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Help with my BabyBiorb

Discussion in 'Fish Keeping Chat' started by lottielou, Jul 24, 2009.

  1. lottielou

    lottielou PetForums Newbie

    Oct 13, 2008
    Likes Received:
    Hello, was hoping someone could help me!

    I got a baby biorb last christmas, but the fish I got had some sort of louse-bug on them and they died pretty quickly before I could get rid of it :confused:

    Ever since then it's been sitting empty, so I thought I should probably put it to good use! I've since moved about 3 times so the instructions are long gone!

    I've put water in, put the chemicals in it comes with (I had to get a replacement bowl as it got smashed) and I've had the pump running a few days now. I've got to buy one of the sponge filter things.

    However I've been looking on the net, and as far as I can gather I should also buy the grey rocks material that I got with it the first time round, long gone by now! Do I have to buy some more? If it needed, how long do I leave it in before I add fish?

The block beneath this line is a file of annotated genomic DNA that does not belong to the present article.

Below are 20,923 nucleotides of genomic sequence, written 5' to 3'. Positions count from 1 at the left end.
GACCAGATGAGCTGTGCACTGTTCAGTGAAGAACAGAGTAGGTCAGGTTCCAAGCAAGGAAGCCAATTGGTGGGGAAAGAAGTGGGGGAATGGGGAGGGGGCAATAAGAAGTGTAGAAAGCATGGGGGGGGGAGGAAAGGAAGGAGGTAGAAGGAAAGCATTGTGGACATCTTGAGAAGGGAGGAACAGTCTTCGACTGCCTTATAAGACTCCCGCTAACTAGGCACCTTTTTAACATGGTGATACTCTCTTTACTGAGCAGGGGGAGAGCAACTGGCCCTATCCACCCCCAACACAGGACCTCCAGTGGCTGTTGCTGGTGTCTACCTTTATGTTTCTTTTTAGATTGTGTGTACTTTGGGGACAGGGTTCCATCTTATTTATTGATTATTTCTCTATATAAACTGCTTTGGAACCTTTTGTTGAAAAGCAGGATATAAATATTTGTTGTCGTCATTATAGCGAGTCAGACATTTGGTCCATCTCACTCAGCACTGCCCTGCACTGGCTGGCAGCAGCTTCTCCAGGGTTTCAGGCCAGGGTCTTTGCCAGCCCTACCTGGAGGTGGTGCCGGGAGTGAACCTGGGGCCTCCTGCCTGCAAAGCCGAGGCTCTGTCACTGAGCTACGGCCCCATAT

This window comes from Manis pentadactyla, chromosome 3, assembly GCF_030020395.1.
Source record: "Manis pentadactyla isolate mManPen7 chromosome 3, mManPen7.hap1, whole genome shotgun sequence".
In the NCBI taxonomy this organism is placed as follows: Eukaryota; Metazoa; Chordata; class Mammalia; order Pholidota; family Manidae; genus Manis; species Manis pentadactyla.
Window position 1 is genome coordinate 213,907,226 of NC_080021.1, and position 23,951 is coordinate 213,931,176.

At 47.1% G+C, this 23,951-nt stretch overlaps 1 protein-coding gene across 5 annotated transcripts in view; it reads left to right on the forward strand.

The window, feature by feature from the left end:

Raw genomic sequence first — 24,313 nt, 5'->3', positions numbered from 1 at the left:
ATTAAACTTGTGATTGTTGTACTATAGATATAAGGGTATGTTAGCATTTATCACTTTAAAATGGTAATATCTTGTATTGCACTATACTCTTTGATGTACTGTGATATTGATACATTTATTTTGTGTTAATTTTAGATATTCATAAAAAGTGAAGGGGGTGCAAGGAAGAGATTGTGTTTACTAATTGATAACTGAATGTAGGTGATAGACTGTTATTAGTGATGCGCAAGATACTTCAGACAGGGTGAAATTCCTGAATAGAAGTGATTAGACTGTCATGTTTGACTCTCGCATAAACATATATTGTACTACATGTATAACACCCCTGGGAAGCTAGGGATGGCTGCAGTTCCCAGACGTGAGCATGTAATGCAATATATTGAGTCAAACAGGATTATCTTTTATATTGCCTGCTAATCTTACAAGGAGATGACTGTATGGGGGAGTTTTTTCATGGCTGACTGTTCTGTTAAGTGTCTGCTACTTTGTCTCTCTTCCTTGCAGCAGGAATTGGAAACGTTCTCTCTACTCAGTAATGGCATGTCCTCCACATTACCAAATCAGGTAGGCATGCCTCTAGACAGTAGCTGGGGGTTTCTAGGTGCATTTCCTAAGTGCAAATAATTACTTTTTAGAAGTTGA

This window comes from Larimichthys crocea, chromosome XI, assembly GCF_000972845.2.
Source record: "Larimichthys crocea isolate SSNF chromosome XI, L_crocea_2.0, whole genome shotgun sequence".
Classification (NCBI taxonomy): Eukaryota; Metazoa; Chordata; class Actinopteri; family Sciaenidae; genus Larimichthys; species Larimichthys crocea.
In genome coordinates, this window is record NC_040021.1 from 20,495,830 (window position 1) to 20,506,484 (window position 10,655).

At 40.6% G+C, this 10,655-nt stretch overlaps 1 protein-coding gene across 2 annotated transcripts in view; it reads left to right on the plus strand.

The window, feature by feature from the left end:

Any help will be greatly appreciated! :)
  2. Chillinator

    Chillinator Guest

    The grey rocks on the bottom of the tank are known as 'Alfagrog', this is very porous and has a high surface area for water penetration and biological filtration. I would highly recommend purchasing another bag of this filter media as it will form the aquarium's biological filtration.

    All fish produce waste in the form of ammonia which is excreted via the gills and solid faeces, which also produces ammonia as it decomposes. Before you can add fish to the aquarium you will need to cycle the filter. The term 'cycling' relates to a process known as the nitrogen cycle. In fishkeeping terminology this is where a population of friendly bacteria that colonize the filter break down the ammonia produced by the fish into other nitrogenous waste substances known as nitrite and nitrate. Both ammonia and nitrite are highly toxic to fish, even in small concentrations. If you stocked the tank too soon then the ammonia and nitrite levels will soar, consequently the fish will die.

    I have a beginner's guide to fishless cycling which can be found here.
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